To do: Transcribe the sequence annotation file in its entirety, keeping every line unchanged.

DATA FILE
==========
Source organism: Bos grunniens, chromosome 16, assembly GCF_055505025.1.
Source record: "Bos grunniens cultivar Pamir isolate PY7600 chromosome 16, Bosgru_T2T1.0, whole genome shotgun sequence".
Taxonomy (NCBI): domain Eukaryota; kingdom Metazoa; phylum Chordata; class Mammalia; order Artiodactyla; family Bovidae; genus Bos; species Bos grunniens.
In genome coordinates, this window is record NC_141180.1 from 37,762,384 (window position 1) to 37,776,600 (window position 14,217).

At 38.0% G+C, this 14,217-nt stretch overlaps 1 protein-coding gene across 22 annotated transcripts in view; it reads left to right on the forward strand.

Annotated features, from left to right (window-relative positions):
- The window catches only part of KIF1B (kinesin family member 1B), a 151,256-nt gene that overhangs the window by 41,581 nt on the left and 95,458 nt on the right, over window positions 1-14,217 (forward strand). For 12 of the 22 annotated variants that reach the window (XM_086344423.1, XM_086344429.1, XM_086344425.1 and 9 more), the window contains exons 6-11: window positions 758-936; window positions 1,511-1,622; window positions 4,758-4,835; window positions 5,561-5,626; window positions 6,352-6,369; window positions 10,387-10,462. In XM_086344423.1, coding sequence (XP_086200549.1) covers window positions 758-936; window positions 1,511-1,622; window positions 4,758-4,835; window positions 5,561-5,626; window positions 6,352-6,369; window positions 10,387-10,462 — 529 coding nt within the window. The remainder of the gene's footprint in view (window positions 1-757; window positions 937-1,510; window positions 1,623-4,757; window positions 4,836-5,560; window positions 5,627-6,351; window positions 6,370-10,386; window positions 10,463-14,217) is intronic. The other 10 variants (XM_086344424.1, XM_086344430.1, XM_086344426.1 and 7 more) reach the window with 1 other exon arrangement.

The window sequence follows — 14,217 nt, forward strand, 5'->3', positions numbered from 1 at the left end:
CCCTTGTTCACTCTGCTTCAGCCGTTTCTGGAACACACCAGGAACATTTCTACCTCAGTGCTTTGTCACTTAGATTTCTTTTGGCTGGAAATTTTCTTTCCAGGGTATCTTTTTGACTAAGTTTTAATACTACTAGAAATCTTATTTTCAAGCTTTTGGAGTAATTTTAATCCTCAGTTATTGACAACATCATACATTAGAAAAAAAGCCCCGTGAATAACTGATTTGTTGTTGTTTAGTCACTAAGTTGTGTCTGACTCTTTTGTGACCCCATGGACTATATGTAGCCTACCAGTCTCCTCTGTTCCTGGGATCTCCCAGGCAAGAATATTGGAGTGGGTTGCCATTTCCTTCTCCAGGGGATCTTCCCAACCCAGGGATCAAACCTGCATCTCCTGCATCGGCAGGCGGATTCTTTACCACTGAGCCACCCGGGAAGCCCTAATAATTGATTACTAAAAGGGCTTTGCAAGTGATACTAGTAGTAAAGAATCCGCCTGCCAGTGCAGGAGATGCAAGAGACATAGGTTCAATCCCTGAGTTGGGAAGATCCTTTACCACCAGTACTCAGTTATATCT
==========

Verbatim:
Source organism: Bos grunniens, chromosome 16, assembly GCF_055505025.1.
Source record: "Bos grunniens cultivar Pamir isolate PY7600 chromosome 16, Bosgru_T2T1.0, whole genome shotgun sequence".
Taxonomy (NCBI): domain Eukaryota; kingdom Metazoa; phylum Chordata; class Mammalia; order Artiodactyla; family Bovidae; genus Bos; species Bos grunniens.
In genome coordinates, this window is record NC_141180.1 from 37,762,384 (window position 1) to 37,776,600 (window position 14,217).

At 38.0% G+C, this 14,217-nt stretch overlaps 1 protein-coding gene across 22 annotated transcripts in view; it reads left to right on the forward strand.

Annotated features, from left to right (window-relative positions):
- The window catches only part of KIF1B (kinesin family member 1B), a 151,256-nt gene that overhangs the window by 41,581 nt on the left and 95,458 nt on the right, over window positions 1-14,217 (forward strand). For 12 of the 22 annotated variants that reach the window (XM_086344423.1, XM_086344429.1, XM_086344425.1 and 9 more), the window contains exons 6-11: window positions 758-936; window positions 1,511-1,622; window positions 4,758-4,835; window positions 5,561-5,626; window positions 6,352-6,369; window positions 10,387-10,462. In XM_086344423.1, coding sequence (XP_086200549.1) covers window positions 758-936; window positions 1,511-1,622; window positions 4,758-4,835; window positions 5,561-5,626; window positions 6,352-6,369; window positions 10,387-10,462 — 529 coding nt within the window. The remainder of the gene's footprint in view (window positions 1-757; window positions 937-1,510; window positions 1,623-4,757; window positions 4,836-5,560; window positions 5,627-6,351; window positions 6,370-10,386; window positions 10,463-14,217) is intronic. The other 10 variants (XM_086344424.1, XM_086344430.1, XM_086344426.1 and 7 more) reach the window with 1 other exon arrangement.

The window sequence follows — 14,217 nt, forward strand, 5'->3', positions numbered from 1 at the left end:
CCCTTGTTCACTCTGCTTCAGCCGTTTCTGGAACACACCAGGAACATTTCTACCTCAGTGCTTTGTCACTTAGATTTCTTTTGGCTGGAAATTTTCTTTCCAGGGTATCTTTTTGACTAAGTTTTAATACTACTAGAAATCTTATTTTCAAGCTTTTGGAGTAATTTTAATCCTCAGTTATTGACAACATCATACATTAGAAAAAAAGCCCCGTGAATAACTGATTTGTTGTTGTTTAGTCACTAAGTTGTGTCTGACTCTTTTGTGACCCCATGGACTATATGTAGCCTACCAGTCTCCTCTGTTCCTGGGATCTCCCAGGCAAGAATATTGGAGTGGGTTGCCATTTCCTTCTCCAGGGGATCTTCCCAACCCAGGGATCAAACCTGCATCTCCTGCATCGGCAGGCGGATTCTTTACCACTGAGCCACCCGGGAAGCCCTAATAATTGATTACTAAAAGGGCTTTGCAAGTGATACTAGTAGTAAAGAATCCGCCTGCCAGTGCAGGAGATGCAAGAGACATAGGTTCAATCCCTGAGTTGGGAAGATCCTTTACCACCAGTACTCAGTTATATCT